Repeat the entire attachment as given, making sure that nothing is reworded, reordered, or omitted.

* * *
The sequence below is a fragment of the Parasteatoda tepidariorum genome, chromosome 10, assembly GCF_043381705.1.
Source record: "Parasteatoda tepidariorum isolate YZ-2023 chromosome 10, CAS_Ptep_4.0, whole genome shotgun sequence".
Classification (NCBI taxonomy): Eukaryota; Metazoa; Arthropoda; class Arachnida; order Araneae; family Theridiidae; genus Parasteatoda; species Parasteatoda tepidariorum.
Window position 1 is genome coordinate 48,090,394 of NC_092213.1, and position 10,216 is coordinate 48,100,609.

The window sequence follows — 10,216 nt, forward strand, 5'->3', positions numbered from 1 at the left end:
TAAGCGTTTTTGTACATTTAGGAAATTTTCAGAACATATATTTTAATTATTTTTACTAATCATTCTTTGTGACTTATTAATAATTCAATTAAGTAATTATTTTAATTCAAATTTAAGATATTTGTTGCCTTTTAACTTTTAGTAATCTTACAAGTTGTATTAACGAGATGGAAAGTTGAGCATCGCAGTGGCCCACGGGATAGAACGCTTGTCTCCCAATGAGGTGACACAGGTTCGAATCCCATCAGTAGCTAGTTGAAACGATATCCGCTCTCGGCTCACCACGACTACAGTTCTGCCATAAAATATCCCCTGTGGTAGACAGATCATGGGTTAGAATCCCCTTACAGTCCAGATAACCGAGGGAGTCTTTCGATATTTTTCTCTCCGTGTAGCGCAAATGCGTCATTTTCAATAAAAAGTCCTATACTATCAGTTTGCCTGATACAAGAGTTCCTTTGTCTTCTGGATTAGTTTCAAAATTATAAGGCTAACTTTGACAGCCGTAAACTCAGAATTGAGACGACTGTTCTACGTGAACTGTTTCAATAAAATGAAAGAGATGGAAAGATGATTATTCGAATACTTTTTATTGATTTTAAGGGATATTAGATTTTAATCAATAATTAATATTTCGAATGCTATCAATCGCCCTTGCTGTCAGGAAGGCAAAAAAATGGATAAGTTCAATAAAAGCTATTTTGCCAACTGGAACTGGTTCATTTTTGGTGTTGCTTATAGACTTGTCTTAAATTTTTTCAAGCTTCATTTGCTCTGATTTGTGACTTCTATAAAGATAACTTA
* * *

The sequence below is a fragment of the Parasteatoda tepidariorum genome, chromosome 10, assembly GCF_043381705.1.
Source record: "Parasteatoda tepidariorum isolate YZ-2023 chromosome 10, CAS_Ptep_4.0, whole genome shotgun sequence".
Classification (NCBI taxonomy): Eukaryota; Metazoa; Arthropoda; class Arachnida; order Araneae; family Theridiidae; genus Parasteatoda; species Parasteatoda tepidariorum.
Window position 1 is genome coordinate 48,090,394 of NC_092213.1, and position 10,216 is coordinate 48,100,609.

The window sequence follows — 10,216 nt, forward strand, 5'->3', positions numbered from 1 at the left end:
TAAGCGTTTTTGTACATTTAGGAAATTTTCAGAACATATATTTTAATTATTTTTACTAATCATTCTTTGTGACTTATTAATAATTCAATTAAGTAATTATTTTAATTCAAATTTAAGATATTTGTTGCCTTTTAACTTTTAGTAATCTTACAAGTTGTATTAACGAGATGGAAAGTTGAGCATCGCAGTGGCCCACGGGATAGAACGCTTGTCTCCCAATGAGGTGACACAGGTTCGAATCCCATCAGTAGCTAGTTGAAACGATATCCGCTCTCGGCTCACCACGACTACAGTTCTGCCATAAAATATCCCCTGTGGTAGACAGATCATGGGTTAGAATCCCCTTACAGTCCAGATAACCGAGGGAGTCTTTCGATATTTTTCTCTCCGTGTAGCGCAAATGCGTCATTTTCAATAAAAAGTCCTATACTATCAGTTTGCCTGATACAAGAGTTCCTTTGTCTTCTGGATTAGTTTCAAAATTATAAGGCTAACTTTGACAGCCGTAAACTCAGAATTGAGACGACTGTTCTACGTGAACTGTTTCAATAAAATGAAAGAGATGGAAAGATGATTATTCGAATACTTTTTATTGATTTTAAGGGATATTAGATTTTAATCAATAATTAATATTTCGAATGCTATCAATCGCCCTTGCTGTCAGGAAGGCAAAAAAATGGATAAGTTCAATAAAAGCTATTTTGCCAACTGGAACTGGTTCATTTTTGGTGTTGCTTATAGACTTGTCTTAAATTTTTTCAAGCTTCATTTGCTCTGATTTGTGACTTCTATAAAGATAACTTA